We do not have ornaments as a general rule in our garden -- the gardens ARE our ornaments, however I really enjoy certain accents like moving water and maybe eventually a fire pit.

Some years ago I was fascinated with a small solar fountain at a friend's house.  It consisted of a solar panel tethered to a small pump which was in a small black pot, but could have been in a small pond. Anyway I went looking at the time and periodically since then and those setups are available and the challenge I saw for our small patio seating area was room for that arrangement.  Our backyard is 99% garden!

Recently I want searching again because the days and evenings are so lovely to sit out now, and low and behold there is a new type of Solar Fountain - all contained in a small "disc" about 9 inches wide and bingo, I ordered one and I am delighted.  The bowl is temporary as I want to find one of those colorful patterned bowls to put it in.  The fountain has suction cups on the bottom but is designed to float, so any body of water will work.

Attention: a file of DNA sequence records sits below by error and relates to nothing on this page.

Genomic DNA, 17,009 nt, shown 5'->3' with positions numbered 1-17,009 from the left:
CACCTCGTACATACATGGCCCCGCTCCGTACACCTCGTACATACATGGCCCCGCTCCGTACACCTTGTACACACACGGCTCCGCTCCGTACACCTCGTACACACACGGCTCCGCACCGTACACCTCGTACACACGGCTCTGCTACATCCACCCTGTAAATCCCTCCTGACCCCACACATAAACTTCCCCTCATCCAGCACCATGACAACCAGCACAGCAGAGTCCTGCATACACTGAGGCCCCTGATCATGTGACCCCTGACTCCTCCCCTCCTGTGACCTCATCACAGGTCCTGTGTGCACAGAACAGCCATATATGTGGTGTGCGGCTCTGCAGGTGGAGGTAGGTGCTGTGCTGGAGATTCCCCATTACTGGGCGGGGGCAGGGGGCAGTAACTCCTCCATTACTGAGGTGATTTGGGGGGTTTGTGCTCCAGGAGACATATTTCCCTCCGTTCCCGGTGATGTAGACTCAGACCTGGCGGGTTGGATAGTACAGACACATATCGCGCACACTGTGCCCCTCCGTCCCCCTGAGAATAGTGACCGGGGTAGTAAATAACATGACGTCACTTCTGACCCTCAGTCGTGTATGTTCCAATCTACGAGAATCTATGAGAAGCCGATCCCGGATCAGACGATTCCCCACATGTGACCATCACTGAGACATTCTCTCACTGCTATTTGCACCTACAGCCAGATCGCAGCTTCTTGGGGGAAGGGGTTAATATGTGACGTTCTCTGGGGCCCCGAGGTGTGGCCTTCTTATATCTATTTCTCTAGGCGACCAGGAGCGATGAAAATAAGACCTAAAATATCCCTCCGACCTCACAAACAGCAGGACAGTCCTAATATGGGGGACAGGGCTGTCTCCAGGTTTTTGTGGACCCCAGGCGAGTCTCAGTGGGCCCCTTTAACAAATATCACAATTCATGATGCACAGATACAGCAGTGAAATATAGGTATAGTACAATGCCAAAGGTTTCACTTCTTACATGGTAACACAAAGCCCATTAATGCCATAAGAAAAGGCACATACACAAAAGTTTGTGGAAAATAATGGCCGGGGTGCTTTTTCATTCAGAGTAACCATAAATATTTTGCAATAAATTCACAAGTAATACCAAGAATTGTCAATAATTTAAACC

A couple of points.  The birds will love this so you need to make sure there is always water in the bowl.  I clean it every other day (tossing the water in one of the garden beds) and you need to keep the vent underneath free of debris.  The birds are "busy" in it so I am thinking of putting a bit of a mesh over the vent to make sure nothing gets in it.  We had it stop one day and I was puzzled and then my guy just blew in the top hole put it back and it was pumping again!. E.g., the mesh I am thinking about and you may wish to also.

The unit comes with several spray heads, but I really just like the "spout".  The sun needs to be full on for continuous running but I find it kind of fun to watch it 'bubble' intermittently as the sun moves around the patio for the day.  This unit does not "hold" a charge, just so you know.